My Queue

There are no Videos in your queue.

Click on the Add to next to any video to save to your queue.

There are no Articles in your queue.

Click on the Add to next to any article to save to your queue.

There are no Podcasts in your queue.

Click on the Add to next to any podcast episode to save to your queue.

You're not following any authors.

Click the Follow button on any author page to keep up with the latest content from your favorite authors.

Right on Key

Mini-keyboard options for thumbs tired of texting

This story appears in the May 2005 issue of Entrepreneur. Subscribe »

A growing number of mobile phone-using entrepreneurs are getting hooked on SMS. Those who are tired of giving their thumbs a workout on a regular phone keypad can look to several different phones for help. The top feature to look for is a qwerty keyboard. They're tiny, but they get you past the hassle of punching on a number pad.

Nokia heveal a clever keyboard that is held horizontally while the screen automaas a couple of models that fit the bill. The $320 (all prices street) candy bar-style 6820 flips open to rtically adjusts to whatever mode you use it in. The Symbian OS Nokia 9300 (not yet priced) opens lengthwise to reveal a fairly spacious keyboard and displil. A lot of Palm and Pocket PC smartphone products come with keyboaay, suitable for mobile warriors who also need to handle a fair amount of e-mards, such as the $450 PalmOne Treo 650 and the $650 Audiovox PPC6601.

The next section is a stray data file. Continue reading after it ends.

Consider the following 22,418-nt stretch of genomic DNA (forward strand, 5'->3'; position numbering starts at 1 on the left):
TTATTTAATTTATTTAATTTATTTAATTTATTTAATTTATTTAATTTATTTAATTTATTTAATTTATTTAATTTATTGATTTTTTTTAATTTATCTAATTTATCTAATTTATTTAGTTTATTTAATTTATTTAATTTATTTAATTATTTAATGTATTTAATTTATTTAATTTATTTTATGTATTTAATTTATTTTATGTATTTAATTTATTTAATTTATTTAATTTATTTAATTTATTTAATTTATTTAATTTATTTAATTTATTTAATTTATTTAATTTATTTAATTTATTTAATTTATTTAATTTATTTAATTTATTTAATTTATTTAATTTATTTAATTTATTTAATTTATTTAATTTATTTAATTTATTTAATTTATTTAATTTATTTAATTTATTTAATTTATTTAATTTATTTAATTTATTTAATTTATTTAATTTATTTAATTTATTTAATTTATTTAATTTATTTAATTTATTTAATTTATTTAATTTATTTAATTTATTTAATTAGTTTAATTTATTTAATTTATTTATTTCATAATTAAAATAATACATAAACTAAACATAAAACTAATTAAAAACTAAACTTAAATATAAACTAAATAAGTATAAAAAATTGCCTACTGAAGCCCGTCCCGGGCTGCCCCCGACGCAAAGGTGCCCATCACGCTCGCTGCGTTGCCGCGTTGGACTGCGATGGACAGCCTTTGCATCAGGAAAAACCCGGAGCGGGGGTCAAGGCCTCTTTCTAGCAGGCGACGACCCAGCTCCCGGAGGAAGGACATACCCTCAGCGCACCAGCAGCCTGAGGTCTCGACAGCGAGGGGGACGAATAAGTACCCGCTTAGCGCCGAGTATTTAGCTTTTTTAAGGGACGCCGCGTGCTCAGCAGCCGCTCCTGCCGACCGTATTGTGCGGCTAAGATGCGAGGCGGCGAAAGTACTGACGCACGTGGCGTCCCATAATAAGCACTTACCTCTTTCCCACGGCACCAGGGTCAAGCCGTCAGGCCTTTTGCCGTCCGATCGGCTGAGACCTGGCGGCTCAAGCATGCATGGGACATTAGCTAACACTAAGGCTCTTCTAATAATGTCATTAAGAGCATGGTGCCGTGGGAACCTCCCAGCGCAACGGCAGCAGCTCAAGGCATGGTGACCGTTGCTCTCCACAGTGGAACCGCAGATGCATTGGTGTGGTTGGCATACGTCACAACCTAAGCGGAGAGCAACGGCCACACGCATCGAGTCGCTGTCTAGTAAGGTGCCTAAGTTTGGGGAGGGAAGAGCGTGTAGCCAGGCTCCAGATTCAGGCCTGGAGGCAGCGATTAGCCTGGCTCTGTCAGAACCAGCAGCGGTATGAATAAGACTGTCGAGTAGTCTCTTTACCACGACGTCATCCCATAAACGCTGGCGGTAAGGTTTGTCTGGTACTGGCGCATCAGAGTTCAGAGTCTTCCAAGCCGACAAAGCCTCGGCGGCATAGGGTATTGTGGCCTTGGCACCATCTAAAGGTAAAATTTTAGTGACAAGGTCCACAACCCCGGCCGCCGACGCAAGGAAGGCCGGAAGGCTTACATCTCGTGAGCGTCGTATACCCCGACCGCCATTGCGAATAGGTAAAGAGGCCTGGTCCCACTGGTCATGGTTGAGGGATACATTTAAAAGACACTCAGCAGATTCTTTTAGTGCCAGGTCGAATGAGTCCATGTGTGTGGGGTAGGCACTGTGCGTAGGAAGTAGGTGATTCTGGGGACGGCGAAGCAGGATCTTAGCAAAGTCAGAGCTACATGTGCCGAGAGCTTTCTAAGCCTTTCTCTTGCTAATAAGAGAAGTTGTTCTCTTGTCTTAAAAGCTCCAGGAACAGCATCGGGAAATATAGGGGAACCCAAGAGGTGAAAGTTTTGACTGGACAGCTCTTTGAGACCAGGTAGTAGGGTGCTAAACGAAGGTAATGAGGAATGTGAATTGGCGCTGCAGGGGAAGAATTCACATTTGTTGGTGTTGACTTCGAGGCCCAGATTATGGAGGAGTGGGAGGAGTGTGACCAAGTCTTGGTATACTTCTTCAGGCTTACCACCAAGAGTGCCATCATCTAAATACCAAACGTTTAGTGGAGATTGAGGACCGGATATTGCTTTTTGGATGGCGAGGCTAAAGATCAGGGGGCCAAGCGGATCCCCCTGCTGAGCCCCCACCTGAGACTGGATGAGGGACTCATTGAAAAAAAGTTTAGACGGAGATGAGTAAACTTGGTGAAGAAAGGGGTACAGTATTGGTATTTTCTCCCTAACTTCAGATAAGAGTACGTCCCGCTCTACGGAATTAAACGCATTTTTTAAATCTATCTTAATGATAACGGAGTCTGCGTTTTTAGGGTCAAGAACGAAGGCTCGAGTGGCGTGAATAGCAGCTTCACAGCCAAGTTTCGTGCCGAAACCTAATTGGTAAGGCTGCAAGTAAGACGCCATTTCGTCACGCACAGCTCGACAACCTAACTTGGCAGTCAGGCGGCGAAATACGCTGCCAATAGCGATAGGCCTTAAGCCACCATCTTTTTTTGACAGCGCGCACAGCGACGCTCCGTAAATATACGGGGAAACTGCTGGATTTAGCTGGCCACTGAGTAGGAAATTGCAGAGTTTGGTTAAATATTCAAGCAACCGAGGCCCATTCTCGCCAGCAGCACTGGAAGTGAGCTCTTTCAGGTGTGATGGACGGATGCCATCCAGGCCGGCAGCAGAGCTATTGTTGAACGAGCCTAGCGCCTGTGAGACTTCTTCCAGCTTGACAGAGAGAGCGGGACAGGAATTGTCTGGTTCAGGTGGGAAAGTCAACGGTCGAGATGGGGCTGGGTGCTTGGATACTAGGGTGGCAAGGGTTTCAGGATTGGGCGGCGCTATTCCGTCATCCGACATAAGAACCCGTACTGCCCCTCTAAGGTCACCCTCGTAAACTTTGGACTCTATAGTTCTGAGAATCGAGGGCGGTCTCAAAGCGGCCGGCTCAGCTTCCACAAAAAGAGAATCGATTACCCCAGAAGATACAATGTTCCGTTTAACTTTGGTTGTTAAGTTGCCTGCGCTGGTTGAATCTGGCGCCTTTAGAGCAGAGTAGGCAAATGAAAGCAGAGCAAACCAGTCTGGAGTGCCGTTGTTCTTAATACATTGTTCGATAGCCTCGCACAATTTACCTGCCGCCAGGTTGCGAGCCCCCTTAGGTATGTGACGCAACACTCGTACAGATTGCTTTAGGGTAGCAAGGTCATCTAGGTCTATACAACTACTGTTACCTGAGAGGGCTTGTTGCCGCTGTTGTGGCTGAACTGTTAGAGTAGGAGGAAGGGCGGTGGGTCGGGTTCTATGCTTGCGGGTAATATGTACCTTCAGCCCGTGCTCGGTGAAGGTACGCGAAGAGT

The price tags for all of these are a bit higher than your average cell, but you're likely to save money when you purchase any of these phones along with a service plan. Before you sink your cash into a high-end messaging phone, give the keyboard an in-person test drive to make sure it fits your fingers.